UTILIZING PHASE-CHANGE MATERIAL TO THERMALLY REGULATE AND CAPTURE HEAT FROM BUILDING-INTEGRATED PHOTOVOLTAIC PANELS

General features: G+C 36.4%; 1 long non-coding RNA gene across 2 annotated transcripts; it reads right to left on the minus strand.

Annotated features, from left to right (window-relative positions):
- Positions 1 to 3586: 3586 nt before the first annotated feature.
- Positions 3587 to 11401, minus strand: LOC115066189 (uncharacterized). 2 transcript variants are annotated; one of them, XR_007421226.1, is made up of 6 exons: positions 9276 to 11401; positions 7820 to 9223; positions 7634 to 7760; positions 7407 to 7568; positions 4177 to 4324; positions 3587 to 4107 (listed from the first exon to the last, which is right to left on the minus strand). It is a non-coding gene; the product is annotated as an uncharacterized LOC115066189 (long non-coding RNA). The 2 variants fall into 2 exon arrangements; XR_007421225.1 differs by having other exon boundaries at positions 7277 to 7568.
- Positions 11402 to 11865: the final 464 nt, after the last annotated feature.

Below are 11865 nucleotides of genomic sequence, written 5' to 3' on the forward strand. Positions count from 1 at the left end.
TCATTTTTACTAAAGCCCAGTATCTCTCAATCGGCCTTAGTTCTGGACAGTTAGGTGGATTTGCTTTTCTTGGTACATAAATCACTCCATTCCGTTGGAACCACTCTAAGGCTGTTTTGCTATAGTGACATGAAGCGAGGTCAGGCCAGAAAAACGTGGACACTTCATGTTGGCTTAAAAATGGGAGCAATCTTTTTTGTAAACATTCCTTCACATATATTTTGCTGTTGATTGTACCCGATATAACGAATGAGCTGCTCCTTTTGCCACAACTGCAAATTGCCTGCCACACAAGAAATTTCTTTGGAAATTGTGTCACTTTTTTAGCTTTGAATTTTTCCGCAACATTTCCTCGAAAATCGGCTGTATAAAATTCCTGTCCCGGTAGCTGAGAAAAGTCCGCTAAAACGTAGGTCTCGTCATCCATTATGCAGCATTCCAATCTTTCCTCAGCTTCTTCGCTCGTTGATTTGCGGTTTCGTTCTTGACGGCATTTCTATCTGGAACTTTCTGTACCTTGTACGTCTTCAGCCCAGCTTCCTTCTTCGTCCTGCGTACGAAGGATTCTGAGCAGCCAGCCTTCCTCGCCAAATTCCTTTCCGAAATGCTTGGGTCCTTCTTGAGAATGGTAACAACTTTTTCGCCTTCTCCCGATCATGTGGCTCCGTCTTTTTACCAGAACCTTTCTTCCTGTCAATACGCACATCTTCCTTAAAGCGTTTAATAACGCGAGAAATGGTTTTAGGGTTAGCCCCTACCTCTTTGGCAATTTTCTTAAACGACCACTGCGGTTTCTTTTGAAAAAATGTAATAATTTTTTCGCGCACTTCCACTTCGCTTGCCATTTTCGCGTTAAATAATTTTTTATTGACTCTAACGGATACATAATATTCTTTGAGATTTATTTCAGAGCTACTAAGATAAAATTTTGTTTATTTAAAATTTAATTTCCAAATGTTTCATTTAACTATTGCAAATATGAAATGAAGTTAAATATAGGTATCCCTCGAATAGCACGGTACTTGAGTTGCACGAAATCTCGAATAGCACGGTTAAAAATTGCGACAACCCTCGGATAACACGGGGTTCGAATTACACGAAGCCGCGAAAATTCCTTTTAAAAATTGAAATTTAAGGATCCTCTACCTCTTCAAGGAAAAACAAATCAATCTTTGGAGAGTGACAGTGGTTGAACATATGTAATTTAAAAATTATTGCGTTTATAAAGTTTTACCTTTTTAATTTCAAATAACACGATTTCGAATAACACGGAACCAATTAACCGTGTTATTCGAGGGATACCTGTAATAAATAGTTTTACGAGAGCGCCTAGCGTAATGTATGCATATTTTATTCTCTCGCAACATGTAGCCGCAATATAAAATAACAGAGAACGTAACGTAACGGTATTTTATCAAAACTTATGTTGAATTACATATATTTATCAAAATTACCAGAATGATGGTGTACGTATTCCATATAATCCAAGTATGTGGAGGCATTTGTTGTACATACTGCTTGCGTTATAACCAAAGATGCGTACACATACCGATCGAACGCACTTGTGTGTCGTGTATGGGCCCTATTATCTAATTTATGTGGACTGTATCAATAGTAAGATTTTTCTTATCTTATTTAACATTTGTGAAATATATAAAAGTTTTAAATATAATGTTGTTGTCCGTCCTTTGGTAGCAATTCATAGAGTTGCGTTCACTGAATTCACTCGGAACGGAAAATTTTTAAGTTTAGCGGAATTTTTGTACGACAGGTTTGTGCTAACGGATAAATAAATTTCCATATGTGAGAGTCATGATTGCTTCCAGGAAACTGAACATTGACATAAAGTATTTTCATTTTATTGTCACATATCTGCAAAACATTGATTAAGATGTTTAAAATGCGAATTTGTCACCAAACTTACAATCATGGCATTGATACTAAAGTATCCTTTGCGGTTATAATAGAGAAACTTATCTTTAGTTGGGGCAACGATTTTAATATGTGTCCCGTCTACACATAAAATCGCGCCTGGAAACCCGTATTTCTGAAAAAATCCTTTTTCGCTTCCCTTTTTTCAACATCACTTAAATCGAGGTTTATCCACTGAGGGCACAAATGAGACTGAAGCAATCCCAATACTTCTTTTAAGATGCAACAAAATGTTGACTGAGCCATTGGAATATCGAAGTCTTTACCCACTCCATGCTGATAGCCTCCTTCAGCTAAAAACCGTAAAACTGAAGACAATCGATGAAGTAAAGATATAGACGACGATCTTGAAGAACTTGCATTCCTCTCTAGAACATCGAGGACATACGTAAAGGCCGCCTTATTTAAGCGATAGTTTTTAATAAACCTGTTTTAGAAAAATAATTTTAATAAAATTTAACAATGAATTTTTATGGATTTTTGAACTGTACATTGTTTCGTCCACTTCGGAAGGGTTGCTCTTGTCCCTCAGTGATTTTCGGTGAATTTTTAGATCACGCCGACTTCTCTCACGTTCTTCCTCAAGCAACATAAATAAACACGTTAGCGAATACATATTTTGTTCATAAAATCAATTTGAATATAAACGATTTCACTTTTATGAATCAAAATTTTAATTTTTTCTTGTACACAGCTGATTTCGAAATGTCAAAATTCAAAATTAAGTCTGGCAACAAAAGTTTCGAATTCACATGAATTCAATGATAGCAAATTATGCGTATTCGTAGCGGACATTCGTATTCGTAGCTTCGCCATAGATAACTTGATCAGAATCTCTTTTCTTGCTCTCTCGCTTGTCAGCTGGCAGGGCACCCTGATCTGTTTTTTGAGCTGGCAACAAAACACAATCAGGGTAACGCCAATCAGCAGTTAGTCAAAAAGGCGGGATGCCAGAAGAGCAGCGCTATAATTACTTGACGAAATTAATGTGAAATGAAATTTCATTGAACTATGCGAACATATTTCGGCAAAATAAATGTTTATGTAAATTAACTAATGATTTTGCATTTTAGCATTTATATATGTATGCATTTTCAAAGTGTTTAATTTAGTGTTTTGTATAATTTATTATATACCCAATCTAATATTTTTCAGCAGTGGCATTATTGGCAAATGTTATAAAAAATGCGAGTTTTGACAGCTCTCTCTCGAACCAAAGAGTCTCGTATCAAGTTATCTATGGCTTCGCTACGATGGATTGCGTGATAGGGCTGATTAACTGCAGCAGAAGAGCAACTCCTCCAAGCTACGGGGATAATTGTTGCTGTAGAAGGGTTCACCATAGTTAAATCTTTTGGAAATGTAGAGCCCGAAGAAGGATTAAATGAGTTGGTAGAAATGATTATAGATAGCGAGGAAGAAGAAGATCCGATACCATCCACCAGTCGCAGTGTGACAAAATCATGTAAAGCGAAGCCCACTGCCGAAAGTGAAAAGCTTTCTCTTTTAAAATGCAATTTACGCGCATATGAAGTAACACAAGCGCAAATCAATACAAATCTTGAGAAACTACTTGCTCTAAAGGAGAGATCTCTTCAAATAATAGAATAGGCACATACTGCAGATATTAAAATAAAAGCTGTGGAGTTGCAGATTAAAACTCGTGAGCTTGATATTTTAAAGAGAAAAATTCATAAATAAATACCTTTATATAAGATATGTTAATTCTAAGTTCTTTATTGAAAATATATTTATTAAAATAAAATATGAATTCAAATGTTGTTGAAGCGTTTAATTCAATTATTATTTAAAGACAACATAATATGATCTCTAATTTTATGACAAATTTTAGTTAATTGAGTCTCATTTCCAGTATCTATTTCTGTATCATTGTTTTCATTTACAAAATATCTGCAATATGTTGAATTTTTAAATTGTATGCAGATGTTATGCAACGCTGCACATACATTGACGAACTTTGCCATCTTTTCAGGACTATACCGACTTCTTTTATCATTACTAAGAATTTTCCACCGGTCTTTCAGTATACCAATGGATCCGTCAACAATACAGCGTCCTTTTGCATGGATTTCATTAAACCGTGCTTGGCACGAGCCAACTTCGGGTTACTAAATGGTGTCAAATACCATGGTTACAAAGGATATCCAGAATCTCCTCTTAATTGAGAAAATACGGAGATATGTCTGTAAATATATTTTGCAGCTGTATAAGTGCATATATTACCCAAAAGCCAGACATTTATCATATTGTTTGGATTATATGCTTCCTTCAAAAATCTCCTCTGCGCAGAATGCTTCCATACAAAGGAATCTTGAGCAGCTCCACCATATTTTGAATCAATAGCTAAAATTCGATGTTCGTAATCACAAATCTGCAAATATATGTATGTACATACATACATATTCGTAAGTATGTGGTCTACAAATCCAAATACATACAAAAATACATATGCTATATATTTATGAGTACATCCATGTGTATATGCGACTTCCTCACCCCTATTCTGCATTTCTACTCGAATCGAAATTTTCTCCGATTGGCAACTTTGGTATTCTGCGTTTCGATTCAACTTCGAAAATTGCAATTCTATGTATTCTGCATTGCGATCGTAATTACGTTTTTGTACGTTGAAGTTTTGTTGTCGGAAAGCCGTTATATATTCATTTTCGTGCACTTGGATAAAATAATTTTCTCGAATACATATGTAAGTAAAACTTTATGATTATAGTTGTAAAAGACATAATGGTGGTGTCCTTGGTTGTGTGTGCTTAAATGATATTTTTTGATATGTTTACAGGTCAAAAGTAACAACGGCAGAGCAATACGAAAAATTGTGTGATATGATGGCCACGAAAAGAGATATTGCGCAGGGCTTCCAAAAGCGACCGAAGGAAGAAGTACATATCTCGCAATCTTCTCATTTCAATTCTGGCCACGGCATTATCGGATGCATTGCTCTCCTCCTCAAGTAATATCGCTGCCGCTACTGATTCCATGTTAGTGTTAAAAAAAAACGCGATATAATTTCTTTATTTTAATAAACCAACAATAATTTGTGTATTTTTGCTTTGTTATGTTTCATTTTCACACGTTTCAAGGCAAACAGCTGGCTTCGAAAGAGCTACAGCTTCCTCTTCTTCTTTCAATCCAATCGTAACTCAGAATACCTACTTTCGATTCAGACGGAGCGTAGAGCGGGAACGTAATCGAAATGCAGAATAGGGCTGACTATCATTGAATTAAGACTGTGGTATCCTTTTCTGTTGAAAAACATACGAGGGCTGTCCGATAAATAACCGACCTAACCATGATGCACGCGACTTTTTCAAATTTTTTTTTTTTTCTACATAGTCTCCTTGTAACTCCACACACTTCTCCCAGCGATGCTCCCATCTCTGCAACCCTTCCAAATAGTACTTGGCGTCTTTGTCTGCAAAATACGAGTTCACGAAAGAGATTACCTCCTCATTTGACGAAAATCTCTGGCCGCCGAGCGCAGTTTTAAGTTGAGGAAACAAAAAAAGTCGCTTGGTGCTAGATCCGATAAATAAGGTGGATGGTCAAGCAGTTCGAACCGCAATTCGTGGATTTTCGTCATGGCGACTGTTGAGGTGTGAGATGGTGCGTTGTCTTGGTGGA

Photovoltaic (PV) panels that are mounted with a traditional rack system can take advantage of the passive cooling driven by natural convection behind the panel. Building-integrated photovoltaic (BIPV) panels that are directly integrated into the envelope of the building cannot readily take advantage of natural convection. This makes envelope-integrated BIPV arrays ideal candidates for other methods of thermal regulation, in this case utilizing phase-change material (PCM). Recent investigations of PCM as a passive thermal regulation method for PV panels has shown promise. A simulated PV panel with constant 1000 W/m2 heat flux applied to a surface is used to investigate the thermal regulation properties of two PCM configurations: 1) bulk PCM and 2) encapsulated PCM in a non-circulating fluid bed. In addition to various PV/PCM configurations, two different PCM materials with different phase-change ranges are investigated: 29 °C and 37 °C. Baseline experiments of water and air will be used to compare the effectiveness of the PCM heat sink.